Stephan Wolfert, Actor/Writer/Director, MFA, (AEA, SAG) (US Army, ’86-’93, Medic & Infantry Officer) Stephan left a career in the military for a life in the theatre after seeing Shakespeare’s Richard III. Stephan Received his Master of Fine Arts degree from Trinity Repertory Conservatory. Stephan created the military segments for Twyla Tharp & Billy Joel’s Tony-Award winning production Movin’ Out. He directed and taught Shakespeare in performance at Cornell University and Antelope Valley College. He is Head of Outreach for Bedlam Theatre NYC, and an advisory member of PACH, Project for the Advancement of our Common Humanity at NYU.
The company of military Veterans performing full Shakespeare Plays:
The Los Angeles-based Veteran Theatre Company that Wolfert created
The current NYC theatre company for which Wolfert is conducting free classical acting classes for Veterans:
The NYU Think-And-Do Tank of which Wolfert is a core-member:
Blognews, trends, insights
Consider Richmond's orations to his soldiers in Richard III, Act V, Scenes 3 and 5, and how they bear a striking resemblance to presidential speeches delivered over the last thirteen years. Both Shakespeare's Richmond and our presidents use language to dehumanize the adversary while reinforcing camaraderie among those who are listening.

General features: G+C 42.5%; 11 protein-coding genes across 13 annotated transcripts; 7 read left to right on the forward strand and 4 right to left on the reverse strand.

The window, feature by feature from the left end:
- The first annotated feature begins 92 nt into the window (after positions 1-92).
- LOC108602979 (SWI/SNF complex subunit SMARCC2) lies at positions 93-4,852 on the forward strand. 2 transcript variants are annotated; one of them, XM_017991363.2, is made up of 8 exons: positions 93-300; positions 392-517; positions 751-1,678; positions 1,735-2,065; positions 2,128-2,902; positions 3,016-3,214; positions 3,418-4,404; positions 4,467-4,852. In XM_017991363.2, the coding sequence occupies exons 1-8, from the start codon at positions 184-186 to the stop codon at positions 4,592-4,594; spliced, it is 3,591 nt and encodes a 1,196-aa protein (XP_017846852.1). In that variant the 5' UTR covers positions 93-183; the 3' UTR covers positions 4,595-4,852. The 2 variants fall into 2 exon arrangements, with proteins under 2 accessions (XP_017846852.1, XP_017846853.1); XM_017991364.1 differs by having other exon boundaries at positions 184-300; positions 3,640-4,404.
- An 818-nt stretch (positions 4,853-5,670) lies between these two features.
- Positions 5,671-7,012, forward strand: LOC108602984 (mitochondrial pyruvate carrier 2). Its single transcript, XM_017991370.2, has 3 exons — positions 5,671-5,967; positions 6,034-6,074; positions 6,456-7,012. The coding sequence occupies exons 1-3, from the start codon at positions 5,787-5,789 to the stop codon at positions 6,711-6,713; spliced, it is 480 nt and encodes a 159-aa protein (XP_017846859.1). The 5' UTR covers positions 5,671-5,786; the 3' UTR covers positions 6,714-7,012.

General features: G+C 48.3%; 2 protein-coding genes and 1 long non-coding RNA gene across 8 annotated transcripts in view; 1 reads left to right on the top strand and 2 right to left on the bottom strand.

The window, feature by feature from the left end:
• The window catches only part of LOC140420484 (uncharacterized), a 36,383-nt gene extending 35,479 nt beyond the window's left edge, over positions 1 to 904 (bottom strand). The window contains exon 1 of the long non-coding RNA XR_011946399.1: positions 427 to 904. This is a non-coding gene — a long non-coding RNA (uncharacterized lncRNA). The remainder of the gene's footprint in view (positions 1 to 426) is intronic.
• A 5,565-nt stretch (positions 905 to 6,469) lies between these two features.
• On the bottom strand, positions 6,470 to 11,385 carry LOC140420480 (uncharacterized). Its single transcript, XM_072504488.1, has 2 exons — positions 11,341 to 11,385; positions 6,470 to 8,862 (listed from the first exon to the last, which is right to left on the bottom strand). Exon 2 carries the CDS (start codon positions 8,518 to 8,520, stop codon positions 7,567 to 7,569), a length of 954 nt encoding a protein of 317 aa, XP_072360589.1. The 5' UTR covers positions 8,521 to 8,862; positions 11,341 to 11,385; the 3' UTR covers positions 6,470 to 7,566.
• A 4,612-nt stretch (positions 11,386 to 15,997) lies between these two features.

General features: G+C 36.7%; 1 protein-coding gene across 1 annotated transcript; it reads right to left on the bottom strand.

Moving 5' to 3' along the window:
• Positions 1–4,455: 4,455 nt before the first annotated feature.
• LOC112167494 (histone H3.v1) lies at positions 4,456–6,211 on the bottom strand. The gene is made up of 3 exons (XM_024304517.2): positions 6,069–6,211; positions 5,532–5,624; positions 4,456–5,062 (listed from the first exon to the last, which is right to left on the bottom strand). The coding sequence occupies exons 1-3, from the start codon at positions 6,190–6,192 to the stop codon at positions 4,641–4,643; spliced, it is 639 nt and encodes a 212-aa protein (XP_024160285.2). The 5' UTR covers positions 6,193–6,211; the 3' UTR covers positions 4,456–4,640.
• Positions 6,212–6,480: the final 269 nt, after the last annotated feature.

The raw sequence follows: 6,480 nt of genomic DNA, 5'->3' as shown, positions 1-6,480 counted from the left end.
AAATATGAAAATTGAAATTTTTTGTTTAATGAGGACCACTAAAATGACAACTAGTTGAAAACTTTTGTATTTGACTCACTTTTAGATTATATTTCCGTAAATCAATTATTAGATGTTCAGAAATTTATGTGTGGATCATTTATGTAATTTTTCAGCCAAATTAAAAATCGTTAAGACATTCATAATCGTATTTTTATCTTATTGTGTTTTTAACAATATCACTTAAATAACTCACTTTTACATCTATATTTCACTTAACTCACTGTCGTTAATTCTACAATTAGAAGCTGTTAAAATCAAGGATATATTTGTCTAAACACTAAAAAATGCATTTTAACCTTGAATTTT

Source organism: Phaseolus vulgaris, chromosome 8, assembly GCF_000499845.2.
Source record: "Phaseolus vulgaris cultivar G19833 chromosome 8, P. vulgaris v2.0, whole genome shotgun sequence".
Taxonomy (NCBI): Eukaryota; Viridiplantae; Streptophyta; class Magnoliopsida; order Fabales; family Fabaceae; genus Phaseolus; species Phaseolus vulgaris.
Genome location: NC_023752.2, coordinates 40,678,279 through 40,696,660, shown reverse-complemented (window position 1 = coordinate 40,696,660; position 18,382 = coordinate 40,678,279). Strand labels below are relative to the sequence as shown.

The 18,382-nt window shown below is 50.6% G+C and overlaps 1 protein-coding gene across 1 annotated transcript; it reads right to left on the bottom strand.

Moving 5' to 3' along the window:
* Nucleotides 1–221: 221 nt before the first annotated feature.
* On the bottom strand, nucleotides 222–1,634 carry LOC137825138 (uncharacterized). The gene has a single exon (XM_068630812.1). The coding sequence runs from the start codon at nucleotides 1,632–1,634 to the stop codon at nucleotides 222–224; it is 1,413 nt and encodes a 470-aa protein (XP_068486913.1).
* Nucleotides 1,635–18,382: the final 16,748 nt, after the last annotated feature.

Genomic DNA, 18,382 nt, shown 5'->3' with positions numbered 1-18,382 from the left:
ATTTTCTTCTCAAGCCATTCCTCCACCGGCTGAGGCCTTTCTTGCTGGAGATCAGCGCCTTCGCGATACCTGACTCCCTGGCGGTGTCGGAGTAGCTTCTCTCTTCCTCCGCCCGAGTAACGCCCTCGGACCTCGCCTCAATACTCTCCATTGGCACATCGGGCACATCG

Our modern military and Shakespeare's plays are both infused with honor—a powerful tool in recruiting and building camaraderie. But what exactly is honor?
Questioning the meaning life, and contemplating an offer to go back into active duty military service, I hopped on an Amtrak and weaved my way around the western states. I jumped off in Montana and wandered into a theater. The house lights faded as a deformed man in a military uniform walked on stage.
I believe that here, Lady Percy describes the effects of combat on the veteran. I also believe that she shows, first-hand, the effects of war on the veteran's family. I find it awful that a monologue describing a rift between a combat veteran and his wife, which was written more than 400 years ago, is a rift that still exists today—throughout most of our society. This rift is a large part of what, I believe, prevents the reintegration of veterans back into society. But what is the rift between veteran and civilian?